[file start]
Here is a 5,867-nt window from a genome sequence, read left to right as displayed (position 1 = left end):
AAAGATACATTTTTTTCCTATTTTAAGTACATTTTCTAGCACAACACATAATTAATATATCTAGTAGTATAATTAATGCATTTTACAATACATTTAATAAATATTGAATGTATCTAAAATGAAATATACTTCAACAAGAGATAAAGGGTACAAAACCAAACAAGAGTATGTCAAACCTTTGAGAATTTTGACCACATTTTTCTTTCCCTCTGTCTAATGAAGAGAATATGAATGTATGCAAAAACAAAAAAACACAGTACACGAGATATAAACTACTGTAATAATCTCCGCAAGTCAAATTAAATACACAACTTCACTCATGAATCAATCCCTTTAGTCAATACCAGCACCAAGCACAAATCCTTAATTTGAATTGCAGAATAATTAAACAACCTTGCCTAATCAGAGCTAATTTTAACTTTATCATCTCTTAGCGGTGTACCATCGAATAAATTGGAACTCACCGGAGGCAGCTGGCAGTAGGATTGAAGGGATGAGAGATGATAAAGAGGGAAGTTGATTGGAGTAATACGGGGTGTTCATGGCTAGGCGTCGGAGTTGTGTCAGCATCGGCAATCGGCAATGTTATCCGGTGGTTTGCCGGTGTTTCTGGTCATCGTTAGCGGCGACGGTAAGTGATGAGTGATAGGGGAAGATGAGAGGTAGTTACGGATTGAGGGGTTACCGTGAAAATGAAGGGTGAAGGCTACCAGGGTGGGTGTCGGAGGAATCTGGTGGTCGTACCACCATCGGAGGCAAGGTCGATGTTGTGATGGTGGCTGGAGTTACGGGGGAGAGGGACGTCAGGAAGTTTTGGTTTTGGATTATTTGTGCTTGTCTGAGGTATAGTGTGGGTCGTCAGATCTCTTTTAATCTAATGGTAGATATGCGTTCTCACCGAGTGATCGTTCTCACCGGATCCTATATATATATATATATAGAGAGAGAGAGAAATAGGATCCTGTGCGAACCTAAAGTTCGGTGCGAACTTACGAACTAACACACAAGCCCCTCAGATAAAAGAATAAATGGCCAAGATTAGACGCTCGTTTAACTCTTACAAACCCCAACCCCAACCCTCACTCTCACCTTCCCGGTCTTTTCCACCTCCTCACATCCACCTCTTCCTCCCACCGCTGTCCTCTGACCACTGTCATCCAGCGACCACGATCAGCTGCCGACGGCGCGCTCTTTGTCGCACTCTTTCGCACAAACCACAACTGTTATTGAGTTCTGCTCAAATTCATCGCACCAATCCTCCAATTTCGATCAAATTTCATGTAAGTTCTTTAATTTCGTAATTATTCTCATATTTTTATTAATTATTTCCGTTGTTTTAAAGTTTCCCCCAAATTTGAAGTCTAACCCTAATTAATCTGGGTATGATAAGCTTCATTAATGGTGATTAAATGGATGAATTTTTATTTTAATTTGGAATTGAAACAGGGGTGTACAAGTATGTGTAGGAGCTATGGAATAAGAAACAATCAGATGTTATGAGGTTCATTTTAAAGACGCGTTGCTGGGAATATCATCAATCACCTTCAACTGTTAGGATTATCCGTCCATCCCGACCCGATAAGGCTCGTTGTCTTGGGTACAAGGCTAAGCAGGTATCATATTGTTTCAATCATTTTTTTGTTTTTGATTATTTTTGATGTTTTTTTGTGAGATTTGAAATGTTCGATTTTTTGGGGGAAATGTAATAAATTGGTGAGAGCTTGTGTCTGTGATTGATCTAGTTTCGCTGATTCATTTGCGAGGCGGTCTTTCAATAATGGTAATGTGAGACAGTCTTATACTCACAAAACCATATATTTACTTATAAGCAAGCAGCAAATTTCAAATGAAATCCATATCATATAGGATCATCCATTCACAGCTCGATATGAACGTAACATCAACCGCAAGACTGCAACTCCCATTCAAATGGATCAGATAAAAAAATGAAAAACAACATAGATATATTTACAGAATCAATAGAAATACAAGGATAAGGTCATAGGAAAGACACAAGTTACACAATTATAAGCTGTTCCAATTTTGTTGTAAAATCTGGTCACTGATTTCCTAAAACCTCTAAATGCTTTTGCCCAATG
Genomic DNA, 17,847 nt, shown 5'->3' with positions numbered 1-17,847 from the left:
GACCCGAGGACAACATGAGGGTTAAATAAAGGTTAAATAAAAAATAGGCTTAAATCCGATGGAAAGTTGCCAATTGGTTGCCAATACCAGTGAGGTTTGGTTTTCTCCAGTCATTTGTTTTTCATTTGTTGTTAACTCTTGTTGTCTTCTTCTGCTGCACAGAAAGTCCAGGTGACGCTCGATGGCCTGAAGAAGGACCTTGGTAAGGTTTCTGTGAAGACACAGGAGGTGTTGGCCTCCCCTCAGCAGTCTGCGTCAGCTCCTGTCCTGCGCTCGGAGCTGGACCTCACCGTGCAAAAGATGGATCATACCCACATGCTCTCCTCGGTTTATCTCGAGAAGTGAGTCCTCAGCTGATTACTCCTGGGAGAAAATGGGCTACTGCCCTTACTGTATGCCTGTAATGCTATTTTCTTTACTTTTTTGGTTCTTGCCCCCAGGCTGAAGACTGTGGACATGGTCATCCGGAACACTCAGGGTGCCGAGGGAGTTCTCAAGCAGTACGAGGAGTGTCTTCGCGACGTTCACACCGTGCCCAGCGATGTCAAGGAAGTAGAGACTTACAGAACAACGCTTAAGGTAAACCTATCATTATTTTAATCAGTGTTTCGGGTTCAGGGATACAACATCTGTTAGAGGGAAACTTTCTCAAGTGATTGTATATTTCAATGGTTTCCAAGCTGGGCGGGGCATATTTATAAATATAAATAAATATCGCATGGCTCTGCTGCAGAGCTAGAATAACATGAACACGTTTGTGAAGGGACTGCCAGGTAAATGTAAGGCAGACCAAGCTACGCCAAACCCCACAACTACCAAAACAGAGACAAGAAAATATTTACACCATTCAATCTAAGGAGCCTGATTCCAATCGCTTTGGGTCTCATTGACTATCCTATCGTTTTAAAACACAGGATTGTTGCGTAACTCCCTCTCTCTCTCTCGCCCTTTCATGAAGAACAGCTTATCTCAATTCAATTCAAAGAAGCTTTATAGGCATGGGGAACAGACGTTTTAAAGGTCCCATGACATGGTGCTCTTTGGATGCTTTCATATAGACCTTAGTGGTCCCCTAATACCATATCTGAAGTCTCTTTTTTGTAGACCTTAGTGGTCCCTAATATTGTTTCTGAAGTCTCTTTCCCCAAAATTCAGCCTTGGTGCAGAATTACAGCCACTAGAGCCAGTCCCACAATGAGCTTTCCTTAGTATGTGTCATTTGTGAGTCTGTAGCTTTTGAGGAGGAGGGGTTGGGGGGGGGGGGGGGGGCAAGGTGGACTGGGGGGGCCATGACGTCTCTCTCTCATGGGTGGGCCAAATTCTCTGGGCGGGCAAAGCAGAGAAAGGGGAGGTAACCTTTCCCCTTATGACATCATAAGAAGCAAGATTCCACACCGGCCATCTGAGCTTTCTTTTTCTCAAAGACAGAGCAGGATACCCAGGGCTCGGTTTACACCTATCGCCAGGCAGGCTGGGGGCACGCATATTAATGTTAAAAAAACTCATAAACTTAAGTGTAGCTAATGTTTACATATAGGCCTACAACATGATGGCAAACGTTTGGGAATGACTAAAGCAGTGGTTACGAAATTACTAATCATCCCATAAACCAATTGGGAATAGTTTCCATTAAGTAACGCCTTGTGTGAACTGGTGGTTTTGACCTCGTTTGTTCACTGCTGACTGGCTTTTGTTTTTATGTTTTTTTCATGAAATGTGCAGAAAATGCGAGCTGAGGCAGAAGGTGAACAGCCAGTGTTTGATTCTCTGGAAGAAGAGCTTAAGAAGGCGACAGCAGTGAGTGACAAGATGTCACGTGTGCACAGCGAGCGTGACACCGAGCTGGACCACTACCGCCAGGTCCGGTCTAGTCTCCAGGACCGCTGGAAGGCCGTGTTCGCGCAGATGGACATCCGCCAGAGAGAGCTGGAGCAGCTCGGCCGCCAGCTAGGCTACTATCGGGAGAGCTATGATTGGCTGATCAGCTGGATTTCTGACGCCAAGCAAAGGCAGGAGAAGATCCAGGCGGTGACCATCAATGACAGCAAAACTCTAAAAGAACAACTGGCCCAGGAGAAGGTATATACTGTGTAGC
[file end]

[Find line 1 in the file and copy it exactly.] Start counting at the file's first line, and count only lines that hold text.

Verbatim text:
Here is a 5,867-nt window from a genome sequence, read left to right as displayed (position 1 = left end):